On September 23, 1959, his seventieth birthday, the columnist Walter Lippmann gave a speech before the National Press Club, in Washington, D.C. The text, an excerpt of which appears below, was published in the January 1960 issue.
Last summer, while walking in the woods and on the mountains near where I live, I found myself daydreaming about how I would answer, about how I would explain and justify the business of being opinionated and of airing opinions regularly several times a week.
"Is it not absurd," I heard the critic saying, "that anyone should think he knows enough to write so much about so many things? You write about foreign policy. Do you see the cables which pour into the State Department every day from all parts of the world? Do you attend the staff meetings of the Secretary of State and his advisers? Are you a member of the National Security Council? And what about all those other countries which you write about? Do you have the run of 10 Downing Street, and how do you listen in on the deliberations of the Presidium in the Kremlin? Why don't you admit that you are an outsider and that you are, therefore, by definition, an ignoramus?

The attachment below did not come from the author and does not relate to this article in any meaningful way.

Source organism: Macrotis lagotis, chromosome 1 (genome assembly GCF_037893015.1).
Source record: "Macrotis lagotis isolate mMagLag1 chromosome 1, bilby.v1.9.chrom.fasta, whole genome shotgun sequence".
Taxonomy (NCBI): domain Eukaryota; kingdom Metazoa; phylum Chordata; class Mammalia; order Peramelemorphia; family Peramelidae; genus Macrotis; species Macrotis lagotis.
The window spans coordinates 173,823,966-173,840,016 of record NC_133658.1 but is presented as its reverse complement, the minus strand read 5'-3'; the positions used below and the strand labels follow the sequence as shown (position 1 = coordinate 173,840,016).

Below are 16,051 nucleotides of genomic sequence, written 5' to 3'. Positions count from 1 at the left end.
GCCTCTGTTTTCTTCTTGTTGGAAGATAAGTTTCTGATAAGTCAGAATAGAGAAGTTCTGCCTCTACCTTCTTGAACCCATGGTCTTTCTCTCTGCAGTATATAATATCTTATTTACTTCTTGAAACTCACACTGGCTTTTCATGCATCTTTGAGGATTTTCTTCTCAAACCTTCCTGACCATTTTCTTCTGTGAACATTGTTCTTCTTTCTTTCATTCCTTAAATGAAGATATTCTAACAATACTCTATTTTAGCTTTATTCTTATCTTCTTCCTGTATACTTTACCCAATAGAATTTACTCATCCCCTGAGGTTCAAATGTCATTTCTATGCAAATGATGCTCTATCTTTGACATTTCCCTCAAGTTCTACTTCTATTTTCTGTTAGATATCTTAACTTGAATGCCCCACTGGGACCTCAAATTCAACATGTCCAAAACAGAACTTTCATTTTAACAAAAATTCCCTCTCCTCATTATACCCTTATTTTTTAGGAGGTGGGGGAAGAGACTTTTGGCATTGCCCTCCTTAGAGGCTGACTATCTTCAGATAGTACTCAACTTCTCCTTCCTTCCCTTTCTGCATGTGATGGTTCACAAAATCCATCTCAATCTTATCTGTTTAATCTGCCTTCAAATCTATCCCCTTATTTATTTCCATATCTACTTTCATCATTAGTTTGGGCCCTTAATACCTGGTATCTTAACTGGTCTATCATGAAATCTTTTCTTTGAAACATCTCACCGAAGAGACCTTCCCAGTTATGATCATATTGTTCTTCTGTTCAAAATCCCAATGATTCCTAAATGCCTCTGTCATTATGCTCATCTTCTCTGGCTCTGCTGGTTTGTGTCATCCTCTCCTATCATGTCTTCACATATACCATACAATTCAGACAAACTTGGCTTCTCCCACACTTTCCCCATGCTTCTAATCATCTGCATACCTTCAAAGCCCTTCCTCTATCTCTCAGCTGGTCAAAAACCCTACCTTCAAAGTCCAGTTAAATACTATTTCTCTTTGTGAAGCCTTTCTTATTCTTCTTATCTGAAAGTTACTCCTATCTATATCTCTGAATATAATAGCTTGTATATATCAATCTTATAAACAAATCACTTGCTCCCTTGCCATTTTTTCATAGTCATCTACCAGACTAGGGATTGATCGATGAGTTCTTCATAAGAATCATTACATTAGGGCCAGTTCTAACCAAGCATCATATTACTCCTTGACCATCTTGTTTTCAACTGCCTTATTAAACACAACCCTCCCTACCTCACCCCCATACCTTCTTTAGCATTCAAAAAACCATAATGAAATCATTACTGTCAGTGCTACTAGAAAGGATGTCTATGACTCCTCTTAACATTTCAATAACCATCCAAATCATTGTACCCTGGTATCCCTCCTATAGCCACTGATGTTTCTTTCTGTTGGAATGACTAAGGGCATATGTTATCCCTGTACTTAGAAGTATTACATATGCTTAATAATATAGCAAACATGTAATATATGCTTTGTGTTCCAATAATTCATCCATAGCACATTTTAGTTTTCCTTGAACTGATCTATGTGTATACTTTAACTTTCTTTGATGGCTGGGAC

"How, then, do you presume to interpret, much less to criticize and to disagree with, the policy of your own government or any other government?
"And, in internal affairs, are you really much better qualified to pontificate? No doubt there are fewer secrets here, and almost all politicians can be talked to. They can be asked the most embarrassing questions. And they will answer with varying degrees of candor and of guile. But, if there are not so many secrets, you must admit that there are many mysteries. The greatest of all the mysteries is what the voters think, feel, and want today, what they will think and feel and want on election day, and what they can be induced to think and feel and want by argument, by exhortation, by threats and promises, and by the arts of manipulation and leadership."
[Volume 205, No. 1, page 49]
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